With momentum slowly building toward bigger wind energy plans for the Atlantic continental shelf, proponents of floating turbines have their first proposals in for tackling wind-rich areas in Pacific deep water.
The latest is Trident Winds’ Morro Bay project, a nearly 68,000-acre area 20 to 30 miles off the California coast that would generate up to 800 megawatts from 100 turbines on floating foundations, linked by cables suspended far above the 2,600’ to 3,300’ depths.
Trident’s approach to the federal Bureau of Ocean Energy Management was preceded by the company reaching out on its own to California state and local officials, environmental and fishing industry groups, all players in the politics of California’s heavily regulated coastal zone.
Three plans for Hawaii – from Progression Hawaii Offshore Wind LLC, Honolulu, a subsidiary of Progression Energy based in Portland, Ore., and AW Hawaii Offshore Wind Inc., a Honolulu subsidiary of the Alpha Wind Energy partnership headquartered in Denmark – would float turbines in waters as deep as 2,700’. They would be relatively modest projects compared to Morro Bay, at around 400 megawatts each, but still enough to power 25% of Oahu’s needs.
A Fishermen’s Energy environmental monitoring buoy off New Jersey. Fishermen’s Energy photo.Those moves in the Pacific come amid quickening interest in Atlantic wind projects. Fishermen’s Energy says its revised New Jersey plan using Siemens machines for a 24-megawatt demonstration project just off Atlantic City’s beaches means power from the project will now come in cheaper than its original plan that was rejected by state utility regulators.
“The proposed Atlantic City offshore wind demonstration project can now sell its power for 30% less than contemplated two years ago, thanks to substantial federal funding and incorporation of the best of European and American know-how,” company CEO Chris Wissemann wrote in a March 23 letter urging Gov. Chris Christie to allow a new plan submission.
With or without Christie’s approval, bigger plans are afoot outside state waters. In February, Dong Energy A/S of Denmark, a major player in the European offshore wind industry, announced it would take on development rights for a 1,000-megawatt project off New Jersey, on a 160,480-acre lease obtained from BOEM in a November auction by Res Americas Development Inc.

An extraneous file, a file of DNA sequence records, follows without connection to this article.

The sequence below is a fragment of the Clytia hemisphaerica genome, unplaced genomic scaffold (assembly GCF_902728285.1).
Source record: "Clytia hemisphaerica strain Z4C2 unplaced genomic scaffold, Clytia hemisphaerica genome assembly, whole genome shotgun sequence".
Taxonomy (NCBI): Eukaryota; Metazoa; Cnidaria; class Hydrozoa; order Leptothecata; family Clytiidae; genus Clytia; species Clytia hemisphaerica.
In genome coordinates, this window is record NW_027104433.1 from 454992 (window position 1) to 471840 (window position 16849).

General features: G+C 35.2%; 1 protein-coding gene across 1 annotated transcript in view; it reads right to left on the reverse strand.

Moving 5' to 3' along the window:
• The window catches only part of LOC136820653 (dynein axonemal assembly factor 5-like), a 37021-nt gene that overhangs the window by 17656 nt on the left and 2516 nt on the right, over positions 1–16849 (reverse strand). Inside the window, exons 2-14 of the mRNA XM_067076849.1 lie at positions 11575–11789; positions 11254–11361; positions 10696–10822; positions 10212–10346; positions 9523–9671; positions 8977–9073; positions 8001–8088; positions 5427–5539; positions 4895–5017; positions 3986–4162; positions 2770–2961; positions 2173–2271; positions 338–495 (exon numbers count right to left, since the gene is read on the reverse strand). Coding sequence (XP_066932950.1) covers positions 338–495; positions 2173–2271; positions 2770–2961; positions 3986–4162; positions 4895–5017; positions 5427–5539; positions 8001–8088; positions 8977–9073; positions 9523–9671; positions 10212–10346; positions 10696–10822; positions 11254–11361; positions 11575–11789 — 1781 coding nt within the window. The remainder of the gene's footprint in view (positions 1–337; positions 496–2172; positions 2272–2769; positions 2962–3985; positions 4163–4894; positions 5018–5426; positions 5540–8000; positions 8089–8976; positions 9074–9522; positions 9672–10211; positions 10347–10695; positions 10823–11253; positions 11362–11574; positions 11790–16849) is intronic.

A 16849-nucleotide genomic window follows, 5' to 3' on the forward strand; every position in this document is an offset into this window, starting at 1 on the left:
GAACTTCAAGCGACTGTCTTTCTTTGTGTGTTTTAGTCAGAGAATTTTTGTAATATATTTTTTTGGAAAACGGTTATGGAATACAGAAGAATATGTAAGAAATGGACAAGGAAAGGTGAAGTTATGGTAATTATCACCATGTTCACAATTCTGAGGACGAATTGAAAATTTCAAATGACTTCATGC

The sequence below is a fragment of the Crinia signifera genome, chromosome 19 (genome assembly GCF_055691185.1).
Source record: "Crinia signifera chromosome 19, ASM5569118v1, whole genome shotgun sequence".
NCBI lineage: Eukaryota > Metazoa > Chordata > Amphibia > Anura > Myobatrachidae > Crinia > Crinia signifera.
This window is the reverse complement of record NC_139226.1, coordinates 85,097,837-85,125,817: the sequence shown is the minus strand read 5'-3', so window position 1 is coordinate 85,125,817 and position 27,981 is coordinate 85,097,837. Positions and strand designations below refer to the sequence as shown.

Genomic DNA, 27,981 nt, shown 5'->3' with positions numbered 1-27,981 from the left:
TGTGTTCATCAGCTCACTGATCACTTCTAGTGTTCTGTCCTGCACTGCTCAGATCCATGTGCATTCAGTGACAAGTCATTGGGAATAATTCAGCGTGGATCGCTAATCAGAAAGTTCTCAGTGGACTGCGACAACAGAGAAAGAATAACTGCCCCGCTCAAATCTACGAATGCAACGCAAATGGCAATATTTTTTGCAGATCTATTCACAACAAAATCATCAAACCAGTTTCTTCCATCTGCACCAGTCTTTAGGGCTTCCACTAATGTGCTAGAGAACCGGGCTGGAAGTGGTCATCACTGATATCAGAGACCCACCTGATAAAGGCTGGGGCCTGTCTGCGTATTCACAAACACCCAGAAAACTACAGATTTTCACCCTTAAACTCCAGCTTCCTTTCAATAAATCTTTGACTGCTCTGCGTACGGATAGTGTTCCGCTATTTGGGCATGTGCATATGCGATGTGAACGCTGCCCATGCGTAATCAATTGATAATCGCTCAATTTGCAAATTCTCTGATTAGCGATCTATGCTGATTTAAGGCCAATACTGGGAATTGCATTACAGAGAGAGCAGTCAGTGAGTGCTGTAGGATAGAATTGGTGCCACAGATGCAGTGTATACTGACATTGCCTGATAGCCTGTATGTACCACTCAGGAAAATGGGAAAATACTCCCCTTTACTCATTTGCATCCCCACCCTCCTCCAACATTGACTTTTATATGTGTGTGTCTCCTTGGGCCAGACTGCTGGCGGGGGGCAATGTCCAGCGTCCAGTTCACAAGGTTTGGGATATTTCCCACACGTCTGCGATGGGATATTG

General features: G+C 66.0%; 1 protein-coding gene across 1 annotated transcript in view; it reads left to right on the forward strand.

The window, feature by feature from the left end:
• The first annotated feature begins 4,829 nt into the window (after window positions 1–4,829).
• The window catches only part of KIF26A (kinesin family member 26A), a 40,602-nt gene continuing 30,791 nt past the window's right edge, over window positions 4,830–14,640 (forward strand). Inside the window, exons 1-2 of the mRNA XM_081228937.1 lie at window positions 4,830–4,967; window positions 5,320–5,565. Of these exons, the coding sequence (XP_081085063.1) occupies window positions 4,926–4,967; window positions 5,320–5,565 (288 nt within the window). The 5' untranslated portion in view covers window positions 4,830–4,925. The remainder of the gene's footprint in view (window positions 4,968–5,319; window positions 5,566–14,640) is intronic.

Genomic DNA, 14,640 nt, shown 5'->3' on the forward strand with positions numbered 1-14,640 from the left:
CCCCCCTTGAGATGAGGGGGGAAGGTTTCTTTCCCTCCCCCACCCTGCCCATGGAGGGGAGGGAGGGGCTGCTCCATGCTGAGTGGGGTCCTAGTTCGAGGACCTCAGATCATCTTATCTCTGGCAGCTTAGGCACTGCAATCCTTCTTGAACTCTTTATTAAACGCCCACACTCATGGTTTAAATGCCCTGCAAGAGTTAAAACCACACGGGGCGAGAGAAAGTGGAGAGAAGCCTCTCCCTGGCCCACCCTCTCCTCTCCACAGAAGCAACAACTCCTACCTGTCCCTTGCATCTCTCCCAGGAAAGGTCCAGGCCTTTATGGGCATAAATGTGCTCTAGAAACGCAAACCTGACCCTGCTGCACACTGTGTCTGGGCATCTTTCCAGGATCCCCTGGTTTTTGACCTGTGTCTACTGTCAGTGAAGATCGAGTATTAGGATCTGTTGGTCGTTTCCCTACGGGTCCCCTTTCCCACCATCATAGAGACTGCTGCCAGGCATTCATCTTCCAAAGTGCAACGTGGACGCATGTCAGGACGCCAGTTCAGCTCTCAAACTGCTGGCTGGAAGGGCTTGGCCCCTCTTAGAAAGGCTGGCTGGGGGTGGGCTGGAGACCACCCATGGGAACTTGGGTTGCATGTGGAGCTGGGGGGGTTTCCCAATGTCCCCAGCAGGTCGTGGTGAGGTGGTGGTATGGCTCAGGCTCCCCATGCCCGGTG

Dong already has a lease for a similar size project in waters south of Martha’s Vineyard, Mass., far enough offshore to avoid the visual impacts that marshalled so much local opposition to Cape Wind’s ill-fated wind energy plans for Nantucket Sound. Samuel Leopold, executive vice president of wind power for Dong, called the U.S. Atlantic waters “an interesting market for offshore wind…The site conditions are quite similar to those we currently work with in North-Western Europe, which means that the project could be developed using well-known technology.”
That could bring new economies of scale and industry experience, after years of false starts, and for some proposals, sketchy equipment and financing. Offshore companies like Dong and turbine manufacturers like Siemens are moving to bigger-is-better efficiencies, and with BOEM’s opening of offshore federal waters that could be the game changer.
If the first floating turbines plans gain traction, that could bring a similar convergence to bear on American deepwater areas. Trident founder Alla Weinstein is former CEO of Principle Power Inc., which developed the WindFloat foundation tested off Portugal and could be the support for the California and Hawaii arrays.
Norway-based Statoil is in the floating turbine game too, with its 30-megawatt Hywind project to be deployed off Scotland. Beyond their use in deepwater sites, floating foundations could bring down the cost associated with seafloor foundations. That’s another way a trans-Atlantic, and ultimately globalized offshore wind energy industry might drive down costs, just as American companies showed the way in oil.